Social workers can provide leadership and program implementation at all points of care for behavioral health and well-being. From identification of expressions of distress to assessment, provision of care and services, and care planning, a professional social worker is trained in these areas. Social workers communicate with families regarding changes in condition, revisions to the care plan, discharge planning, and trauma-informed care.
      They also collaborate with the IDT and the medical provider about family concerns, resident history that may pose barriers to pain management and the treatment plan, financial issues, advance care planning, and end-of-life care. Thorough and defensible social work documentation supports the plan of care, optimizes person-directed care, and manages risk. Social workers identify grievances and provide competent accountability and resolution, which increases resident and family satisfaction with the latent benefits of decreased survey deficiencies and perhaps lawsuits. Many of these areas are specifically addressed in F745 Medically Related Social Services.
      Social workers also impact resident well-being by supporting staff with training on resident rights, abuse and neglect, trauma-informed care, communication, behavioral health, advance care planning, and grief and loss. They can participate in the Quality Insurance and Performance Improvement (QAPI) process by helping design, implement, and manage process improvement projects. They can help position the nursing home as an outstanding community partner by liaising with local associations and agencies. They can support a robust offering of services that might include support groups, councils, and outreach.
      Providing care that supports best practices and meets standards of care while upholding an ethical framework is integral to quality of life and quality of care for all nursing home residents. Screening, assessing, and intervening in emotionally charged and usually complex areas such as coping with change and loss, advance care planning and end-of-life care, mental illness, and trauma require staff with appropriate training, knowledge, and skills.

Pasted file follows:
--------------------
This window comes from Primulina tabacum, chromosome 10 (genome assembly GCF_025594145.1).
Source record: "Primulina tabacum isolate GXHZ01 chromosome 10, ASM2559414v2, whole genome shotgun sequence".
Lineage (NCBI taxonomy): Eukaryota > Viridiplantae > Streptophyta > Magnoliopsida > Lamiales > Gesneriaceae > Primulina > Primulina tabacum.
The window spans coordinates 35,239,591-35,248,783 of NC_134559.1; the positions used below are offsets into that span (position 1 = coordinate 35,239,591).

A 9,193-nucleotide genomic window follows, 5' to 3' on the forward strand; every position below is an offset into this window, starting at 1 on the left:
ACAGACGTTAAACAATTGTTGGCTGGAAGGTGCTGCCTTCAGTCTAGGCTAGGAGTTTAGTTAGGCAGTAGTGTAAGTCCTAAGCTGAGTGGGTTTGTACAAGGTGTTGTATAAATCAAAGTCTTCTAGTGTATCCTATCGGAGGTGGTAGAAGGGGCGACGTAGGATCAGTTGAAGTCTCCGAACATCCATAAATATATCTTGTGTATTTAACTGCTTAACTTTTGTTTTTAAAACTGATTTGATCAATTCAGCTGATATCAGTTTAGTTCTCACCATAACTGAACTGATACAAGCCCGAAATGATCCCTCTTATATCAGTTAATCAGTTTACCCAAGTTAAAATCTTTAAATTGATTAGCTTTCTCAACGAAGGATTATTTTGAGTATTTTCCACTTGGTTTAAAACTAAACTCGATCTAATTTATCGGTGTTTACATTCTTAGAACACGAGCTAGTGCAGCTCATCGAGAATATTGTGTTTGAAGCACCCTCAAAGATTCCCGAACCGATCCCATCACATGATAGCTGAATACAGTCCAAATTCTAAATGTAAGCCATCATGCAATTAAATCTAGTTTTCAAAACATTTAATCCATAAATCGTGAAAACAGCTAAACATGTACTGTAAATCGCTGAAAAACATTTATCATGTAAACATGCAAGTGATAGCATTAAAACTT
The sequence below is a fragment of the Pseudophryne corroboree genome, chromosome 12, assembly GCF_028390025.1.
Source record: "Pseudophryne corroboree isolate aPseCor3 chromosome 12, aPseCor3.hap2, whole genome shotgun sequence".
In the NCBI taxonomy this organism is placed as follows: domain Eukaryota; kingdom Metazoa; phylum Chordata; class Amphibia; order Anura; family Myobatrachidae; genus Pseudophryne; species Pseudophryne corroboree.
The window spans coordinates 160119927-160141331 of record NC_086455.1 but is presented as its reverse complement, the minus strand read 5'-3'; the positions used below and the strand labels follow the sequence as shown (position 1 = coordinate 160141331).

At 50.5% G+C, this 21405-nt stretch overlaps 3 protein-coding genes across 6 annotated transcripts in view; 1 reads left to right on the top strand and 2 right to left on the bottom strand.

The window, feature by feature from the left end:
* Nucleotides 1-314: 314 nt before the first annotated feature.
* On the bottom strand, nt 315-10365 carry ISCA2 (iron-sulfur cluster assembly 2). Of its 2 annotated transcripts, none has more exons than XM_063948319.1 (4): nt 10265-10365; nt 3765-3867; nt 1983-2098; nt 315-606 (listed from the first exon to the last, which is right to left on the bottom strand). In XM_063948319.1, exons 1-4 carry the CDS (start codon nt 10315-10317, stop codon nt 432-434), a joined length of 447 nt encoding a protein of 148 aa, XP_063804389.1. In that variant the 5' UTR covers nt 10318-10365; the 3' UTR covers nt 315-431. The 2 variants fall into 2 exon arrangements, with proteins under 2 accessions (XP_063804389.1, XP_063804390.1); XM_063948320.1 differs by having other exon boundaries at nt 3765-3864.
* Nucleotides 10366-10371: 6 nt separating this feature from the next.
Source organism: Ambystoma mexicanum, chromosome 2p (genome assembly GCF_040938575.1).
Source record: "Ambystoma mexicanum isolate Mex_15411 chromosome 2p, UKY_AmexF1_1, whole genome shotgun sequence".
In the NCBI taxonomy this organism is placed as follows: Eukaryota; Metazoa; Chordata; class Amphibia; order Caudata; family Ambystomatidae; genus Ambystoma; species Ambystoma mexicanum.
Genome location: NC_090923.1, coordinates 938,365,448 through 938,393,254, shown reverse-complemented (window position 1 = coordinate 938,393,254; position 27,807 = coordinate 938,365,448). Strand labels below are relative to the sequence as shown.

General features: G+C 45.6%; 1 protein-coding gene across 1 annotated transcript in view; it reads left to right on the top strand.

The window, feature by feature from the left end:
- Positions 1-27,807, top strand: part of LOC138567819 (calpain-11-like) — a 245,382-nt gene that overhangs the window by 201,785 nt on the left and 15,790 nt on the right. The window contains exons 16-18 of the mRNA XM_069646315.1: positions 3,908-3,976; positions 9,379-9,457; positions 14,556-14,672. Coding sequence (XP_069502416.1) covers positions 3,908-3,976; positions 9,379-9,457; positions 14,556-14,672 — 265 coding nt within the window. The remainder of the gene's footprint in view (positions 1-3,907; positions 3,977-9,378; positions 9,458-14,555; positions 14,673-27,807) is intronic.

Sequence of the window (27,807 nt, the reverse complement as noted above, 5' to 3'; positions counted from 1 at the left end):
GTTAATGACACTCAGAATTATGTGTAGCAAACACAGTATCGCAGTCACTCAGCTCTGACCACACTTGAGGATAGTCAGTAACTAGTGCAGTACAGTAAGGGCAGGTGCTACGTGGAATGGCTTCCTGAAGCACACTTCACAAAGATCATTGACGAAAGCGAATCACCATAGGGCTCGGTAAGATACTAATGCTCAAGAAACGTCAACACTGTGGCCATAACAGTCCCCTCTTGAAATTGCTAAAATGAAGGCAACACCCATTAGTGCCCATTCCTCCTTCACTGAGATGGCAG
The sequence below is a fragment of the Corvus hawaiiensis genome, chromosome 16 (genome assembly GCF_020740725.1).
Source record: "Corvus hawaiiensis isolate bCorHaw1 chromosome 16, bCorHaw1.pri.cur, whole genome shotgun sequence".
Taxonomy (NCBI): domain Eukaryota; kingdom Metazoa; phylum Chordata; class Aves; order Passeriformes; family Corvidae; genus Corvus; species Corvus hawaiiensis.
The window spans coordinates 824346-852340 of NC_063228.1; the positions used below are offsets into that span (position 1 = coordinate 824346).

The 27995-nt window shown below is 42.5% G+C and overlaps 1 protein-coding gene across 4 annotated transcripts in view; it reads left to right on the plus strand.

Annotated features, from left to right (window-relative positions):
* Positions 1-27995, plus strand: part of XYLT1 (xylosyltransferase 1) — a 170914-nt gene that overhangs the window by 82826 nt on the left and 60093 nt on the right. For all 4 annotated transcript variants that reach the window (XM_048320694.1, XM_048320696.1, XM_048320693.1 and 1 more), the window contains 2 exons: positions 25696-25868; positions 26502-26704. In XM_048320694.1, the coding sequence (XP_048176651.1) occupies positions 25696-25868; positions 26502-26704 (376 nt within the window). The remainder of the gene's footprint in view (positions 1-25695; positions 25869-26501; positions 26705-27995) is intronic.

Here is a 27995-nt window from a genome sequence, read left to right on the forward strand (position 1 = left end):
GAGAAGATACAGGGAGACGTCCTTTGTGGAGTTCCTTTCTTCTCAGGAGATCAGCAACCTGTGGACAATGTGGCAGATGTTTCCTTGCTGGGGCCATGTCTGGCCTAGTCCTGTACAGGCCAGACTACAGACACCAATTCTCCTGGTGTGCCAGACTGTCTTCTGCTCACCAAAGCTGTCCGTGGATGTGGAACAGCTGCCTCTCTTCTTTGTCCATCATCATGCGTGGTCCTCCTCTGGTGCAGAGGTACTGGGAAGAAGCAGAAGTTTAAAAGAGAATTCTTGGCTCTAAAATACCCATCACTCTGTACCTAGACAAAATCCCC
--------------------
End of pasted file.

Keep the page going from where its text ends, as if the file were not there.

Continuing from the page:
Expecting an individual to engage in this level of care without the appropriate requisites is unacceptable. An analogy would be allowing a nurse to administer treatment that is outside their scope of practice, such as providing wound care without training and experience. The time has come to acknowledge that it is necessary to staff a professional social worker in every nursing home to ensure that all residents and patients receive the psychosocial care they need and deserve.

      How to Support the Role of the Professional Social Worker

      As leaders in nursing homes, medical directors and attending providers can advocate to administration for a robust professional social work staff to meet the psychosocial and behavioral health needs of all residents and patients, no matter the number of beds in the facility. Collaborate with the social workers and social services staff by acknowledging their expertise and skills. Recognize and endorse the value of the contribution of professional social workers, and support them to use their knowledge, expertise, and skills for the benefit of residents and the success of the facility. Because you are leaders, others in the facility will follow your example.
      Ms. Hector is an author, speaker, and educator specializing in clinical operations for the interdisciplinary team. She is associate editor and a member of the Editorial Advisory Board for Caring for the Ages.
      Dr. Kusmaul is an associate professor in the Baccalaureate Social Work program at the University of Maryland, Baltimore County. She was a nursing home social worker for more than a decade and is co-chair of the NASW-Maryland Committee on Aging and a fellow of the Gerontological Society of America.